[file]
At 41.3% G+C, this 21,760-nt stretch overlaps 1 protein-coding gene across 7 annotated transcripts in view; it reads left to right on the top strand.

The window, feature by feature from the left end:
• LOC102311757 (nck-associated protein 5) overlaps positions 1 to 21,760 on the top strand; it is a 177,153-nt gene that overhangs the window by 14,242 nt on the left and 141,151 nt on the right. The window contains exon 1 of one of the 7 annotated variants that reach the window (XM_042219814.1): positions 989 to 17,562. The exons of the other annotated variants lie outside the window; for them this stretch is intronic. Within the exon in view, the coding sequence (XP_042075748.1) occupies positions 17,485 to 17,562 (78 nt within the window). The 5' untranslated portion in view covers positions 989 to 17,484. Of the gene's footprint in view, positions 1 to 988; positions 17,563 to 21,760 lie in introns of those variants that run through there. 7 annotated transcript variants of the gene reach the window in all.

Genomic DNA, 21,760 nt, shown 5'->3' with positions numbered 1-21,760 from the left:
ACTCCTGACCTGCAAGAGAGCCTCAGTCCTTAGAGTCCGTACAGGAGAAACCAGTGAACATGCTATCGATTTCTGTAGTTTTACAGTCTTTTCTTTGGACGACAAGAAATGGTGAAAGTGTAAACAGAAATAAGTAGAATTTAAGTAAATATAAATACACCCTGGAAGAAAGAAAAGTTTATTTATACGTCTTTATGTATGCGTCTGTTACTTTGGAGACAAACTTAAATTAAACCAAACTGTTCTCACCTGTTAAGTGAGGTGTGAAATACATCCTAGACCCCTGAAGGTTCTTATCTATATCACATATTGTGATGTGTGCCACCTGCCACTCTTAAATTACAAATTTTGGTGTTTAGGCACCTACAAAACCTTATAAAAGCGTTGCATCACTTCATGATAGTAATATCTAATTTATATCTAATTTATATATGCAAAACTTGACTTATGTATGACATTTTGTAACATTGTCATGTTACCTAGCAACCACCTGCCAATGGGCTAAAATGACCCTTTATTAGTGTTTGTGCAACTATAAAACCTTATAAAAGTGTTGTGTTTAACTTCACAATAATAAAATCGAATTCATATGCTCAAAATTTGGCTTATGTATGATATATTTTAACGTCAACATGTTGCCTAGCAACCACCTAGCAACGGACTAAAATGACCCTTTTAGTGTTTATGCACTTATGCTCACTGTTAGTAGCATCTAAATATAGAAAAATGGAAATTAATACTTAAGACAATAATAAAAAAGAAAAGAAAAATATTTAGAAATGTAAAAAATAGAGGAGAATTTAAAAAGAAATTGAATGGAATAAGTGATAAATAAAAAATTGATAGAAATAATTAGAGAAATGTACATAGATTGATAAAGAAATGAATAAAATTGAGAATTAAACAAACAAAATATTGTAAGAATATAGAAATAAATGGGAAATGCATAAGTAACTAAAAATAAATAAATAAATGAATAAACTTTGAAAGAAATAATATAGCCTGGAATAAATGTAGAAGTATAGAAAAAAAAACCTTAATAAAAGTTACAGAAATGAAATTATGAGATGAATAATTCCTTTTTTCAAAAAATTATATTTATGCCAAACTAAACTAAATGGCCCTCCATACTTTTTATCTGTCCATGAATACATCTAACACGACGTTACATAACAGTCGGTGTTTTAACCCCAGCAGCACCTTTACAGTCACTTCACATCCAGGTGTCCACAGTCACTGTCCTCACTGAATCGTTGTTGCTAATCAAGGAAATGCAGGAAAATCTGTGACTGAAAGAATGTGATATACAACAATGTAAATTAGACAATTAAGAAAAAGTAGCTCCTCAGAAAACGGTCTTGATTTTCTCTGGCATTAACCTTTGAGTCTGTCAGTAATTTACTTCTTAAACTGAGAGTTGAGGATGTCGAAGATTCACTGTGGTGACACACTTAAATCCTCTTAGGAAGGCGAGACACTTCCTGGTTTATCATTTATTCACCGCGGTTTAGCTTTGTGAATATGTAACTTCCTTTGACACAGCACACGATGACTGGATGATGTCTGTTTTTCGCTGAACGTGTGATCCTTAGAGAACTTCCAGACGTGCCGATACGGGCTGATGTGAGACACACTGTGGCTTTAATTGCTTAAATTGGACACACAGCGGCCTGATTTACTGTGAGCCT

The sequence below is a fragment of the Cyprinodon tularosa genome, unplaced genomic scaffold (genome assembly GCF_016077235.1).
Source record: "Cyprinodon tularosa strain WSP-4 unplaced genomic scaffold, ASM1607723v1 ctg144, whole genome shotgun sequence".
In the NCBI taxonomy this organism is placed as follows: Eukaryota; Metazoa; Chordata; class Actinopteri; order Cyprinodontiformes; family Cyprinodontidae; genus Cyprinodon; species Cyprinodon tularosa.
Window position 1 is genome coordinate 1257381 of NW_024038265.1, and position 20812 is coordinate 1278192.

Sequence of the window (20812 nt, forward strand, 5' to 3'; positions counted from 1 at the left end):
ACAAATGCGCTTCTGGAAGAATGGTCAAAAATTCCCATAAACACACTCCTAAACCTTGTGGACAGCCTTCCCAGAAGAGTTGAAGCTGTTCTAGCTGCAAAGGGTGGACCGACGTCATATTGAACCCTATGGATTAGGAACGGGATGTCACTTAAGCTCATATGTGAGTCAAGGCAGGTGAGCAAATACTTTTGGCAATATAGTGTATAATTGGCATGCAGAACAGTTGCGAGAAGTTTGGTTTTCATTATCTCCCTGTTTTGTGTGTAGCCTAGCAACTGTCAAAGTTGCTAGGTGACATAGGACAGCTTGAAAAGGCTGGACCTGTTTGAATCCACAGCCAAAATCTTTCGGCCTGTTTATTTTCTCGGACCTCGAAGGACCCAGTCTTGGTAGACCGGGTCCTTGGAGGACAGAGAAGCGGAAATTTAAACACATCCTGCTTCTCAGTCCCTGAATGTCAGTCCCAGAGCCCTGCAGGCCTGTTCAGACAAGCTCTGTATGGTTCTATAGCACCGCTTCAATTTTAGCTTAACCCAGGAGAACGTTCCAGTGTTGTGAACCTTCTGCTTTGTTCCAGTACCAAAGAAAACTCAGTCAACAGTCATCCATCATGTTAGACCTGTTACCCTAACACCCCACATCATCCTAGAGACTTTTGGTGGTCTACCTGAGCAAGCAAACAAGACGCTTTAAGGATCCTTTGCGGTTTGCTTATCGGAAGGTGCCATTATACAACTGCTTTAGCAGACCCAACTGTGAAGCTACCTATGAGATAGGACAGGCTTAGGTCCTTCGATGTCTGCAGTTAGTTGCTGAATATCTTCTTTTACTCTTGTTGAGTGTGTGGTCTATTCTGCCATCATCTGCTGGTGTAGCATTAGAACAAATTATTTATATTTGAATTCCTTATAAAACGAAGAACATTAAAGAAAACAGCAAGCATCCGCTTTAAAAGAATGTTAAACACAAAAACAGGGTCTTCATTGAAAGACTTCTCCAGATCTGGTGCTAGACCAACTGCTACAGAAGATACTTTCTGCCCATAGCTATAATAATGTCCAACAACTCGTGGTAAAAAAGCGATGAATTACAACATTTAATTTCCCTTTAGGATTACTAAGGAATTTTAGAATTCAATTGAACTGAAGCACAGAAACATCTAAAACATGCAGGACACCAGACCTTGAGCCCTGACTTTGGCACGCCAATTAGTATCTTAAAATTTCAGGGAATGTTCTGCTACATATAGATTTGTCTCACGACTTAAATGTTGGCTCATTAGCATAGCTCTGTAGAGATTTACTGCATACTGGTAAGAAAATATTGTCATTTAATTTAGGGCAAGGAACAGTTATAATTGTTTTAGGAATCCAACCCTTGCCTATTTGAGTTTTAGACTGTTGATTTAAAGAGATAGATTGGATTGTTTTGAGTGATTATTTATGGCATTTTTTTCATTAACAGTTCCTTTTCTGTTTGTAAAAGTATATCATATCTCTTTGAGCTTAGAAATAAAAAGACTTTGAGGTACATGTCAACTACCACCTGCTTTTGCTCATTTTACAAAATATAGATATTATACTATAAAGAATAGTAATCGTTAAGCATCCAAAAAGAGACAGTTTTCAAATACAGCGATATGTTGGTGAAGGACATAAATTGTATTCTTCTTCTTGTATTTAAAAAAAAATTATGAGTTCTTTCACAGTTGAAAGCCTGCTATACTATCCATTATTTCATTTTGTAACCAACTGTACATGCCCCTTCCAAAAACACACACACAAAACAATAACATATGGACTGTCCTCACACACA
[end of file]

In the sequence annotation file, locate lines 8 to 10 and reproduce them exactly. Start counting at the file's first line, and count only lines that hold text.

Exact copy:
In the NCBI taxonomy this organism is placed as follows: Eukaryota; Metazoa; Chordata; class Actinopteri; order Cyprinodontiformes; family Cyprinodontidae; genus Cyprinodon; species Cyprinodon tularosa.
Window position 1 is genome coordinate 1257381 of NW_024038265.1, and position 20812 is coordinate 1278192.

Sequence of the window (20812 nt, forward strand, 5' to 3'; positions counted from 1 at the left end):